Studies have shown significant projected decreases in the energy content of the wind for the spring, summer and autumn seasons, with the projected decreases largest for summer and no significant trend in winter. The overall number of North Atlantic cyclones is projected to decrease by approximately 10 %. Results also indicate that the paths of extreme storms will extend further south, bringing an increase in extreme storm activity over Ireland, although the number of individual storms is projected to be quite small . As extreme storm events are rare, the storm-tracking research needs to be extended. Future work will focus on analysing a larger ensemble, thus allowing a robust statistical analysis of extreme storm track projections.
Changes in the climate will bring changes in the behaviour of species. A spring warming in recent years has seen and advance in the timing of key phenological phases of a wide range of organisms, including trees, birds and insects. For example, higher temperatures in late winter or early spring results in butterflies appearing earlier in the year and birds shifting their migration patterns. The pace of future change will cause stress to ecosystems which are unable to adapt quickly.
Ireland needs to put in place and implement policies to ensure that the country meets the challenges of expected changes in our climate and our international obligations. Mitigation is the term given to efforts to reduce emissions of greenhouse gases. Ireland’s current National Mitigation Plan(NMP) can be accessed here. Adaptation refers to actions taken to reduce vulnerability and exposure to expected climate change and variability. Ireland’s current National Adaptation Framework(NAF) can be accessed here.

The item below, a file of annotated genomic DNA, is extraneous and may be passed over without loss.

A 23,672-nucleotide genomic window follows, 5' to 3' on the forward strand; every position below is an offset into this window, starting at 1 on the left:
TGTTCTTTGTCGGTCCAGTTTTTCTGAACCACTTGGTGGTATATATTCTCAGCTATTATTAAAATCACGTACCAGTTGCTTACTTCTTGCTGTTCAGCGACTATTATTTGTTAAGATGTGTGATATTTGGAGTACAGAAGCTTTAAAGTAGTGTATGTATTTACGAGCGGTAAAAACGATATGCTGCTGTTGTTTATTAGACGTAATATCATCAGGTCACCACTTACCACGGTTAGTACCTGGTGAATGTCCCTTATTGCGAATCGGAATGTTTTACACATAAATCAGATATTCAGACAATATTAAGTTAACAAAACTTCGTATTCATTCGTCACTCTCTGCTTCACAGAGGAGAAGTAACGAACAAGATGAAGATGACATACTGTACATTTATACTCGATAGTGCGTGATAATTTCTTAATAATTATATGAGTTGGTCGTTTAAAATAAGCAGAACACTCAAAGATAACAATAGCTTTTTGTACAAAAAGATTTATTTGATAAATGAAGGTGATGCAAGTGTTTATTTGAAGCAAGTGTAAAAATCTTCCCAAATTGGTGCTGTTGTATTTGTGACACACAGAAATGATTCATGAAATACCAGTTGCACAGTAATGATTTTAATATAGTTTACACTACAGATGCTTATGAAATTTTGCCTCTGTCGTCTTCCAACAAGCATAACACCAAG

Further Reading, Links and References
- Intergovernmental Panel on Climate Change (IPCC) 2013: available at https://www.ipcc.ch/
- Nolan, P. 2015. EPA Report: Ensemble of Regional Climate Model Projections for Ireland. EPA climate change research report no. 159. EPA: Wexford.
- O’Sullivan, J., Sweeney, C., Nolan, P. and Gleeson, E., 2015. A high-resolution, multi-model analysis of Irish temperatures for the mid-21st century. International Journal of Climatology. doi: 10.1002/joc.4419.
- Gleeson, E., McGrath, R. & M, Treanor, eds. 2013. Ireland’s climate: the road ahead. Dublin, Ireland: Met Éireann [Online].
- Nolan, P., O’Sullivan, J., & McGrath, R. (2017). Impacts of climate change on mid‐twenty‐first‐century rainfall in Ireland: a high‐resolution regional climate model ensemble approach. International Journal of Climatology.
- Dwyer N. 2012. The Status of Ireland’s Climate, 2012. Dwyer N (ed). CCRP Report No. 26. EPA, Wexford, Ireland.
- United Nations Framework Convention on Climate Change (UNFCCC) available at http://newsroom.unfccc.int/.
- Global Climate Observing System (GCOS) available at http://www.wmo.int/pages/prog/gcos/index.php.
- Caffarra, A., F. Zottele, E. Gleeson, and A. Donnelly. “Spatial Heterogeneity in the Timing of Birch Budburst in Response to Future Climate Warming in Ireland.” International Journal of Biometeorology 58, no. 4 (September 15, 2014): 509–19. doi: 10.1007/s00484-013-0720-5.
- McCarthy, G., E. Gleeson, and S. Walsh. “The Influence of Ocean Variations on the Climate of Ireland.” Weather 70, no. 8 (2015): 242–245. doi: 10.1002/wea.2543.